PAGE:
carnagie hall

Last night we crossed the bridge into Manhattan to take in the 25th annual edition of the Tibet House Benefit Concert at Carnegie Hall. From the onset, the show had an interesting air about it.

The show, a Manhattan institution, was hosted by the easy-spoken Philip Glass, who welcomed a series of artists seemingly as diverse and intriguing as the faces in the crowd, which consisted of an eclectic array of scraggly hipsters, gray-haired hippies, and black-tie moguls.

At the forefront of the evening’s more mainstream names and songs, Debbie Harry brought back her hit Heart of Glass from her days as Rock n Roll Hall of Fame singer, Blondie. She also performed a song called Lovelight which was deeply rooted in 90’s techno-talking peculiarity.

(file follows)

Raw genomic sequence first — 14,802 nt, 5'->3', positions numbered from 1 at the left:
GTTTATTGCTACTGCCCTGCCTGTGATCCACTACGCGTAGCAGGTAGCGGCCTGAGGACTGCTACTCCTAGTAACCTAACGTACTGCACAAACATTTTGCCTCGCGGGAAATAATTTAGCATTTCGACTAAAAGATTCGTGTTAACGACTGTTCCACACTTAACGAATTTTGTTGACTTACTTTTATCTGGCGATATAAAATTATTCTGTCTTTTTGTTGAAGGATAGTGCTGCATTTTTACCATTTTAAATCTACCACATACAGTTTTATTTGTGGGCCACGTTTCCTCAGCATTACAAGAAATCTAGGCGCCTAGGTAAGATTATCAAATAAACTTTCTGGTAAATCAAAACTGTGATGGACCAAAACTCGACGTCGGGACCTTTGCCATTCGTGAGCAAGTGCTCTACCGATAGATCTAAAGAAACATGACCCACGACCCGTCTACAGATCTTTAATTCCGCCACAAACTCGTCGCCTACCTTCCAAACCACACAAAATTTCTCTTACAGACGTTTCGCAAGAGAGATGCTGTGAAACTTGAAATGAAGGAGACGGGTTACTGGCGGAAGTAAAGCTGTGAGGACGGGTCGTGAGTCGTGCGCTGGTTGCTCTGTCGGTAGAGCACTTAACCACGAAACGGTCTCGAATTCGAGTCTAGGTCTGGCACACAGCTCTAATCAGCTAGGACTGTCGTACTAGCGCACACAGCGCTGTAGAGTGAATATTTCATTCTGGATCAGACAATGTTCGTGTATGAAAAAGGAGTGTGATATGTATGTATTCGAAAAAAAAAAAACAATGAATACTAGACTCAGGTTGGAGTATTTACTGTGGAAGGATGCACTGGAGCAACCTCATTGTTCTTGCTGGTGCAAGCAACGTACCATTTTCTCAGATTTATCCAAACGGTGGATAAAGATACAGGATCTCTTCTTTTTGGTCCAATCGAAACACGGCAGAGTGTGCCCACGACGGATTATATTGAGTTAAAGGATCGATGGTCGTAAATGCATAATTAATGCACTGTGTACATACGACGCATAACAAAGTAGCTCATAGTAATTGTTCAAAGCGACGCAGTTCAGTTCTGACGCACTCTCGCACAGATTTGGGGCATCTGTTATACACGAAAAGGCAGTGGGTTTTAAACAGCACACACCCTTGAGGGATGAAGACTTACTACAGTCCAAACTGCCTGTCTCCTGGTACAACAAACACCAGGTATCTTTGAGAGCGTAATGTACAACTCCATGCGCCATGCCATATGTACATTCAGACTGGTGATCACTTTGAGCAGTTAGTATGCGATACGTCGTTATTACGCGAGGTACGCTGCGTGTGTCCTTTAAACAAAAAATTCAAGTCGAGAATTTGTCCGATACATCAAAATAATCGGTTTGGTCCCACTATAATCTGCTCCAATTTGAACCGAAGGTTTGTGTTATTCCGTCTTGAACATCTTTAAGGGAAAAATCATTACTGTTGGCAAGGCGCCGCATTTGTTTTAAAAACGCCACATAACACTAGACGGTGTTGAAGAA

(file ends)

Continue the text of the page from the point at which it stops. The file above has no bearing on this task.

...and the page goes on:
Looking outwards into the world of differing cultural influences, Nova Scotian fiddler Ashley Macisaac astonished as he hopped about in a kilt and drove his sound from soft stringwork to full-on, pubstomping excitement. Tibetan singer Tenzin Choegyal also humbled the audience with his deep rooted hums with a reverb that sounded like a didgeridoo. Choegyal’s singing was most powerful when it accompanied artist Laurie Anderson’s reading from a piece of literature most commonly known as the Tibetan Book of the Dead.

The evening panned out with some more extraordinarily crafted performances from the Flaming Lips covering the Beatles She’s Leaving Home and, in an ethereal collaboration with Philip Glass, Warszawa by David Bowie. Each song was complemented by the angelic vocals of guest singer Julianna Barwick.

Patti Smith closed things by reading an early happy birthday poem to the Dalai Lama with her daughter accompanying on the piano. She then went on to bring all of the performers on stage for one last sing along and a lovely finish to an equally enjoyable evening.

With Carnegie Hall just a short train ride or Uber trip away from the Nu Hotel, we’d certainly recommend a trip up to Manhattan’s most storied venue.